• ๐Ÿ’ฌ Use the downtime to unwind and hang out with the fam
  • ๐Ÿ“Don't carry your work (computer, documents) around the house

"And what about my coworkers?

According to industrial and organizational psychologist Timothy Golden, Ph.D., remote workers should take initiative and foster team camaraderie whenever possible:

"While it might be tempting to think of yourself as an island working from home, telecommuters need to provide a social and professional support system to each other so that the social fabric that occurs in the corporate workplace is replicated as much as possible when working remotely."

---Timothy Golden, Ph.D., at Psychology Today^(7)^

If everything else fails and you still have a session of deep work ahead of you, you can always grab a pair of noise-canceling headphones and go into a 100% DND mode.

Have a shoestring budget? Look for industrial-grade earmuffs or earplugs instead. High-quality models are rated for 37dB and you can get them for $40 or less.

A woman sitting behind the desk in a home office.

Conclusion ๐Ÿ‘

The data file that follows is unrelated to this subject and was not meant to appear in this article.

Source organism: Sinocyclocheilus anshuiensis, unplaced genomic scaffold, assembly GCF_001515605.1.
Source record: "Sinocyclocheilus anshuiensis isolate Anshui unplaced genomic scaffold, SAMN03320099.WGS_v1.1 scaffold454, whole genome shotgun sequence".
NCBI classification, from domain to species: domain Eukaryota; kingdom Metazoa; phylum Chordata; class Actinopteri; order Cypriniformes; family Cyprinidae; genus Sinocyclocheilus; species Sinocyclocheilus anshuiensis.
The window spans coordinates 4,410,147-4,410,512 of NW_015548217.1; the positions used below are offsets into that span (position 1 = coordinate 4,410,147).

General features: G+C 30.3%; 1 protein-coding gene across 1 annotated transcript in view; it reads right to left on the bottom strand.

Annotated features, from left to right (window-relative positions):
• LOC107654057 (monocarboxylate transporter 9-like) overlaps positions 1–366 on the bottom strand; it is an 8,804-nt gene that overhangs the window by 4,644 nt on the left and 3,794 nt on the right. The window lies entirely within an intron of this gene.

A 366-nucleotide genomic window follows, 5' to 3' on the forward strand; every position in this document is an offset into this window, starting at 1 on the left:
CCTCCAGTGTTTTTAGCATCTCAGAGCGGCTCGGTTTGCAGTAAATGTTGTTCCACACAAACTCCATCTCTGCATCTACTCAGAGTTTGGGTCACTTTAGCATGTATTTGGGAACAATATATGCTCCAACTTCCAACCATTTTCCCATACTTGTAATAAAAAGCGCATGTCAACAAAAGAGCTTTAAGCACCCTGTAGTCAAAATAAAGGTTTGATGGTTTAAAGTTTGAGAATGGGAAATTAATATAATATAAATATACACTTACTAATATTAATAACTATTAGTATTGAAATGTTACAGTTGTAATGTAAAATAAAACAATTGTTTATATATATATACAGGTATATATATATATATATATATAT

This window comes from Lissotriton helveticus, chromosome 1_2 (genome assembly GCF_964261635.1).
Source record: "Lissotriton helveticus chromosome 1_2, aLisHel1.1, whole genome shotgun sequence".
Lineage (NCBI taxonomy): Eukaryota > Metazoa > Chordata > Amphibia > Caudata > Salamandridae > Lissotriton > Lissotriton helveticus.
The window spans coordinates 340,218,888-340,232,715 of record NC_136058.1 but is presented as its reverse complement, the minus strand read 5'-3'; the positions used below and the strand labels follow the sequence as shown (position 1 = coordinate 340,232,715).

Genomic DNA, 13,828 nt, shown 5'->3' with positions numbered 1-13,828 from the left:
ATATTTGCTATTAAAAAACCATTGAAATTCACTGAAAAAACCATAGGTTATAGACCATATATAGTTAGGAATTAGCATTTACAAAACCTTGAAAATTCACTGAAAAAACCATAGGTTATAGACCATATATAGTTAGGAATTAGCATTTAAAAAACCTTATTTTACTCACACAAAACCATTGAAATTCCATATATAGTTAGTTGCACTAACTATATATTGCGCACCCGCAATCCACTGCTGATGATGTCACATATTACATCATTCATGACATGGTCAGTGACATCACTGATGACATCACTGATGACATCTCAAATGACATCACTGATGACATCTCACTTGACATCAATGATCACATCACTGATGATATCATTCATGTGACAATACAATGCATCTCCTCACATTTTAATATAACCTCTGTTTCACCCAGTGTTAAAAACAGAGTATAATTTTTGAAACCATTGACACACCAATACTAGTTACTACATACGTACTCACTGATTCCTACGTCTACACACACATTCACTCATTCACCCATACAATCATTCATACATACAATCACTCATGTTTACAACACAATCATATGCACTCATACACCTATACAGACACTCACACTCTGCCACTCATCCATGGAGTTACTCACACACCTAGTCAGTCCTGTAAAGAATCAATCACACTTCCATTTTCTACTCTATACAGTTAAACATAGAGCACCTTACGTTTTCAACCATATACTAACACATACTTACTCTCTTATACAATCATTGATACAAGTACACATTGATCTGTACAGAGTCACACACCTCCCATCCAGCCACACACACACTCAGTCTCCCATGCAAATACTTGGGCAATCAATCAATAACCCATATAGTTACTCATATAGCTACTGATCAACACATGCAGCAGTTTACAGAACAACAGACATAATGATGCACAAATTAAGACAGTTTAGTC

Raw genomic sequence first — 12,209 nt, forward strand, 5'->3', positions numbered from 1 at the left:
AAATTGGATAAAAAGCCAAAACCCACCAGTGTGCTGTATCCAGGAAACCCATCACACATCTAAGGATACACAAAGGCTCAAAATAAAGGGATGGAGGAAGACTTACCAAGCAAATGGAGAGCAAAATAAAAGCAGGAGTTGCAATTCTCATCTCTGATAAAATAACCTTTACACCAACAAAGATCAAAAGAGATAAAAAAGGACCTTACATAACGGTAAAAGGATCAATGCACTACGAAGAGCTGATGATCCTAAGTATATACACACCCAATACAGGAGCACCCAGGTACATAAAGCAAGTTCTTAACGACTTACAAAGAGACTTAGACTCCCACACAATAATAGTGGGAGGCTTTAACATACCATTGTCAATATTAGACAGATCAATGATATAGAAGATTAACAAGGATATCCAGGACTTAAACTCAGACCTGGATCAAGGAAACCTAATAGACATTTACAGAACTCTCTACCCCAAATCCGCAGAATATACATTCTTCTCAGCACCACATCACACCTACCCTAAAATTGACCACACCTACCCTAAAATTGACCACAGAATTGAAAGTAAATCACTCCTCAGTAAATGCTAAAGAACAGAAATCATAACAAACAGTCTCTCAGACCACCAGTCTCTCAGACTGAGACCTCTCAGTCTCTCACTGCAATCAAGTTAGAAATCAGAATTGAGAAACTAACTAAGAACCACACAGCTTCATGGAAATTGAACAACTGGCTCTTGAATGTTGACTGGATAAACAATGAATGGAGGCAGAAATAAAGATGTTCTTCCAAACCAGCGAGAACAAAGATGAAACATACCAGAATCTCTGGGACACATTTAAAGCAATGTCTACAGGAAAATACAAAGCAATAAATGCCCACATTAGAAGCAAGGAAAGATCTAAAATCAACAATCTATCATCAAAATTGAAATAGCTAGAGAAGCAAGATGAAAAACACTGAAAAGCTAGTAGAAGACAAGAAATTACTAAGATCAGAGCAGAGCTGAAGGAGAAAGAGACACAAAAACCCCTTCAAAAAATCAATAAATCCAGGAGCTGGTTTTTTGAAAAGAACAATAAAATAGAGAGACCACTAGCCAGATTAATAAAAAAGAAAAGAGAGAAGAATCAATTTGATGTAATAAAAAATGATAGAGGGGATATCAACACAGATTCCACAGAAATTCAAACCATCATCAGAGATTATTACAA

Distractions at home are part of the remote-work lifestyle. They simply come with the package. So, if you want to stay productive and enjoy the confines of your home office without pesky interruptions, use our tips to take back control.

Oh, and don't forget to reward yourself afterward.

When you call it day, eat that cookie and don't feel bad about it. Play video games, hang out with friends and family, go for a walk, and savor those moments. You've earned it.

Till next time! ๐Ÿ‘‹

Reading Corner ๐Ÿ“š

Figuring out how to overcome distractions at home can be a tedious process. If you don't feel like experimenting on yourself, grab these books for some trusted recipes:

  1. ๐Ÿง˜โ€โ™‚๏ธ Deep Work by Cal Newport
  2. ๐Ÿš€ Getting Things Done (GTD) by David Alen
  3. ๐Ÿธ Eat that Frog by Brian Tracy
  4. โš›๏ธ Atomic Habits by James Clear

Resources ๐Ÿ”—

1. https://www.census.gov/library/visualizations/interactive/work-travel-time.html\
2. https://dictionary.cambridge.org/dictionary/english/distraction\
3. https://www.psychologytoday.com/us/blog/the-refugee-experience/201908/learning-stay-the-hidden-costs-distraction\
4. https://www.psychologytoday.com/us/blog/rest/201602/so-what-is-distraction-again\
5. https://faculty.washington.edu/jdb/345/345%20Articles/Baumeister%20et%20al.%20(1998).pdf\
6. https://jamesclear.com/goals-systems\
7. https://www.apa.org/news/apa/2020/03/newly-remote-workers